“Despite the misunderstanding, it had no effect on the combat operations then ongoing, which is a testament to the professionalism of America’s armed forces.  Still, we don’t want to give any adversaries the idea that there might be some uncertainty – however brief – about the chain of command that they might be able to exploit, so educating the force about the process at the right time would be smart.” 

If the “right time” does arise, educating the force about the impeachment process won’t necessarily be easy as it does present much more complicated issues than those that usually arise during a typical election year.  Accordingly, leaders need to educate themselves – now – about the process in case it proves necessary to explain the matter to the troops.

Fortunately, the Congressional Research Service (CRS) recently (10 Oct 2019) issued an updated report about impeachment that is apolitical and factual (it’s found here).  The Senate website also has a good variety of materials and it’s found here.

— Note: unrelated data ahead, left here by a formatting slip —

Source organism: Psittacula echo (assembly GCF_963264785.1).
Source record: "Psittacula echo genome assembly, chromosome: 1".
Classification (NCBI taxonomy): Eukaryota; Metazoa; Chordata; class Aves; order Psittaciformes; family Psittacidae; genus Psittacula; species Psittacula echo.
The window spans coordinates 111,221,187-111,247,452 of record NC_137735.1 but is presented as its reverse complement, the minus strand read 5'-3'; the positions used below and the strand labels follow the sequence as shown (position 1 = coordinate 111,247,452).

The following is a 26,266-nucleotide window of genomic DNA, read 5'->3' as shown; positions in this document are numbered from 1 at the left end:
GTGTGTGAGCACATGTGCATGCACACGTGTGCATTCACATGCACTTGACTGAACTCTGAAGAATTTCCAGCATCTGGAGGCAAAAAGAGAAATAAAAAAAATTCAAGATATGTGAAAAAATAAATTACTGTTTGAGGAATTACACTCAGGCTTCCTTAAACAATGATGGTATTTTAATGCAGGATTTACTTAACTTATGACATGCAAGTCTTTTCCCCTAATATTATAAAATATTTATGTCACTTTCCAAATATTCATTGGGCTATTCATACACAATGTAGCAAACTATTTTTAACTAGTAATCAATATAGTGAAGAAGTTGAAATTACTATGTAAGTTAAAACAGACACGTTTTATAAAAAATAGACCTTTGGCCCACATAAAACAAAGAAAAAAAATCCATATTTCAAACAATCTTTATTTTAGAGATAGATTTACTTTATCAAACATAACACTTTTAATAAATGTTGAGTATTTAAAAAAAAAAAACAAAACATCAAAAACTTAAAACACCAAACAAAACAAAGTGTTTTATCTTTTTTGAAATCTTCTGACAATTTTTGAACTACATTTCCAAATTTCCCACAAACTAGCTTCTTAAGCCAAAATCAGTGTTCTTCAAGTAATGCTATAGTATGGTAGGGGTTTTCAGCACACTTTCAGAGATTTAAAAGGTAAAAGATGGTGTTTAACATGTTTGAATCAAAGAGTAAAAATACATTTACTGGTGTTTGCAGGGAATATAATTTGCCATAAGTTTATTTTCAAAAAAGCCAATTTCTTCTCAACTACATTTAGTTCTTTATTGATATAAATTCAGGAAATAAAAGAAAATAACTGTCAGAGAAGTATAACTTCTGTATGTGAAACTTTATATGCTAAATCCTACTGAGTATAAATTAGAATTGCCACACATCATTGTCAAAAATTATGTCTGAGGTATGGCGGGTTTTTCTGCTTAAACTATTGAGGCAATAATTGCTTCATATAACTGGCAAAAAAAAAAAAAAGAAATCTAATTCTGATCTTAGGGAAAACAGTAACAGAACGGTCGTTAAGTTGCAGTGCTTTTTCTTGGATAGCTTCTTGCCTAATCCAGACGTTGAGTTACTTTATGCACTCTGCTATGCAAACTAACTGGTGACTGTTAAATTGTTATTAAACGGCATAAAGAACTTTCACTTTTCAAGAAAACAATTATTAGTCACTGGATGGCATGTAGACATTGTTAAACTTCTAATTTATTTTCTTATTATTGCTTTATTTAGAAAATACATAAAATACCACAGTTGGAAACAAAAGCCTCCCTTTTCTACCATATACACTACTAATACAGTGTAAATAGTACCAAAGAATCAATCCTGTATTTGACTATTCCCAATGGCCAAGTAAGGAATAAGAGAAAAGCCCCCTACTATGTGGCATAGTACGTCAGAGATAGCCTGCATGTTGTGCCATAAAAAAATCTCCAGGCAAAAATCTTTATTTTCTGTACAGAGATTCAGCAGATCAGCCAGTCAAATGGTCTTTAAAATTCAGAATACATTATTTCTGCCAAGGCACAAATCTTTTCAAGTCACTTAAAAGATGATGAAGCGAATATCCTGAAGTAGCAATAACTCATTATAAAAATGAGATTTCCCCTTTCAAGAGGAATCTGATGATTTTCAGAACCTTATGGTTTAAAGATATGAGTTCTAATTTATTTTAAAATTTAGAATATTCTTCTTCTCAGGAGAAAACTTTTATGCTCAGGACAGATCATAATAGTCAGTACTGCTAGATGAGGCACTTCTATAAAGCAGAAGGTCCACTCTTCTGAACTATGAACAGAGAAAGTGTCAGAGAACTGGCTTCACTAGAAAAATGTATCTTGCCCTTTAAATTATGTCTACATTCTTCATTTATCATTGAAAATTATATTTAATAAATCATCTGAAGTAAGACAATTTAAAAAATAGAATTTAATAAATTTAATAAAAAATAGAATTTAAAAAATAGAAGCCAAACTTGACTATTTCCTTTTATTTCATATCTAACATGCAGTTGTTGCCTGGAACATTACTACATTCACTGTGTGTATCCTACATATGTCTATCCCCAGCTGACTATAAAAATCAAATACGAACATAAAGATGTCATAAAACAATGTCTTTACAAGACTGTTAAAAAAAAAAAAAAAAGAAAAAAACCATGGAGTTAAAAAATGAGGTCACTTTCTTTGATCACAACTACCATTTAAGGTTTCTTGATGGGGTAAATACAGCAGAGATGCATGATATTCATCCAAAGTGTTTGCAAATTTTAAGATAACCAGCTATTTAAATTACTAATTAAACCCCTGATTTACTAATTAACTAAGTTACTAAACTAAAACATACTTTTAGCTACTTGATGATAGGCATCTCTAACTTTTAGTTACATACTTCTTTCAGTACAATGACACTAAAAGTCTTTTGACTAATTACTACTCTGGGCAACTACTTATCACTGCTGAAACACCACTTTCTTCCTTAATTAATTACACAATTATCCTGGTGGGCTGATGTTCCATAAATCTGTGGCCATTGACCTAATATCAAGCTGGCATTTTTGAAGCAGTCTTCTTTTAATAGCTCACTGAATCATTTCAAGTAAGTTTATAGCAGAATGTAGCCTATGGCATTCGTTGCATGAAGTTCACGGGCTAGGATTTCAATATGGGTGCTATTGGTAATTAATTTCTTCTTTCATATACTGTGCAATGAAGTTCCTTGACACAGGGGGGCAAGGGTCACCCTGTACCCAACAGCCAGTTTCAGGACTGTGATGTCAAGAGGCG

Chief Justice Roberts

In my view a Senate “trial” may be hard for just about anyone, including the troops, to understand.  It does have some of the features of a regular criminal trial – and the Chief Justice of the Supreme Court presides – but it is what experts call a “quasi-criminal proceeding” with its own unique rules.  Among other things, proof-beyond-a-reasonable-doubt is not necessarily required (though the Senate might agree to use it).  A 1999 CRS report reveals some of the thinking behind the absence of a criminal law standard:

“In essence, their argument was that since criminal sanctions could not be imposed, a criminal standard of proof was not required. Additionally, they contended that the criminal standard was inappropriate in an impeachment because impeachment was by its nature a proceeding where the public interest (the interests of society) weighed more heavily than the interests of the individual defendant, which were adequately protected by the constitutional requirements of separate action by both Houses of Congress and a two-thirds vote of those present for conviction in the Senate.”